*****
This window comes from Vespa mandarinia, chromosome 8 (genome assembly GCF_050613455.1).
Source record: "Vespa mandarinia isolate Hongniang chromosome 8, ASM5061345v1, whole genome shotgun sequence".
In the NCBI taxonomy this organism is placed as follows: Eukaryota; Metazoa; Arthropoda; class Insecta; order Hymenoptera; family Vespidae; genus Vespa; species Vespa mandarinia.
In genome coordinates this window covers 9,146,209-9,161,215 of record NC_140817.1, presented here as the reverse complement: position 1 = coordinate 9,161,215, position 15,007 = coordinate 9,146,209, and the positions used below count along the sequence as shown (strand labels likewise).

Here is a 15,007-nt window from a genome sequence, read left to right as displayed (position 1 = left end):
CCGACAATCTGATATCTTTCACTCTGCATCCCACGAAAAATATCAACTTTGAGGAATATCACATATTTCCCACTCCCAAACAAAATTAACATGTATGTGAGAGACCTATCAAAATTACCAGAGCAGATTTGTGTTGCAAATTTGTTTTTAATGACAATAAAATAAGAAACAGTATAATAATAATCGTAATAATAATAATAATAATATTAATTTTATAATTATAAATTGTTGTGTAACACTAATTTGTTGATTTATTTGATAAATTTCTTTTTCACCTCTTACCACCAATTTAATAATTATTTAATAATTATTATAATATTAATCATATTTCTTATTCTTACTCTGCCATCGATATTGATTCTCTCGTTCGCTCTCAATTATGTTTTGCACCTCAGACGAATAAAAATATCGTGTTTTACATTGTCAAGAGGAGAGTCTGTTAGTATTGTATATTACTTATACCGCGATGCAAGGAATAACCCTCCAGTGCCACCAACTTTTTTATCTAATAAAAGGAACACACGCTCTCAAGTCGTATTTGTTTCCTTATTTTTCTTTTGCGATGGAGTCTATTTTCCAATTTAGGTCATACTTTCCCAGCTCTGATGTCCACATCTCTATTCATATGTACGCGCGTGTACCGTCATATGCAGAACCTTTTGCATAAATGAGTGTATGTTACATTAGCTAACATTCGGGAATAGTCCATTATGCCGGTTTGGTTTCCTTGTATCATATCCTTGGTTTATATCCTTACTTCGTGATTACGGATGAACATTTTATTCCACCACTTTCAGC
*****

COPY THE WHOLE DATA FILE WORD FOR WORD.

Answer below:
This window comes from Vespa mandarinia, chromosome 8 (genome assembly GCF_050613455.1).
Source record: "Vespa mandarinia isolate Hongniang chromosome 8, ASM5061345v1, whole genome shotgun sequence".
In the NCBI taxonomy this organism is placed as follows: Eukaryota; Metazoa; Arthropoda; class Insecta; order Hymenoptera; family Vespidae; genus Vespa; species Vespa mandarinia.
In genome coordinates this window covers 9,146,209-9,161,215 of record NC_140817.1, presented here as the reverse complement: position 1 = coordinate 9,161,215, position 15,007 = coordinate 9,146,209, and the positions used below count along the sequence as shown (strand labels likewise).

Here is a 15,007-nt window from a genome sequence, read left to right as displayed (position 1 = left end):
CCGACAATCTGATATCTTTCACTCTGCATCCCACGAAAAATATCAACTTTGAGGAATATCACATATTTCCCACTCCCAAACAAAATTAACATGTATGTGAGAGACCTATCAAAATTACCAGAGCAGATTTGTGTTGCAAATTTGTTTTTAATGACAATAAAATAAGAAACAGTATAATAATAATCGTAATAATAATAATAATAATATTAATTTTATAATTATAAATTGTTGTGTAACACTAATTTGTTGATTTATTTGATAAATTTCTTTTTCACCTCTTACCACCAATTTAATAATTATTTAATAATTATTATAATATTAATCATATTTCTTATTCTTACTCTGCCATCGATATTGATTCTCTCGTTCGCTCTCAATTATGTTTTGCACCTCAGACGAATAAAAATATCGTGTTTTACATTGTCAAGAGGAGAGTCTGTTAGTATTGTATATTACTTATACCGCGATGCAAGGAATAACCCTCCAGTGCCACCAACTTTTTTATCTAATAAAAGGAACACACGCTCTCAAGTCGTATTTGTTTCCTTATTTTTCTTTTGCGATGGAGTCTATTTTCCAATTTAGGTCATACTTTCCCAGCTCTGATGTCCACATCTCTATTCATATGTACGCGCGTGTACCGTCATATGCAGAACCTTTTGCATAAATGAGTGTATGTTACATTAGCTAACATTCGGGAATAGTCCATTATGCCGGTTTGGTTTCCTTGTATCATATCCTTGGTTTATATCCTTACTTCGTGATTACGGATGAACATTTTATTCCACCACTTTCAGC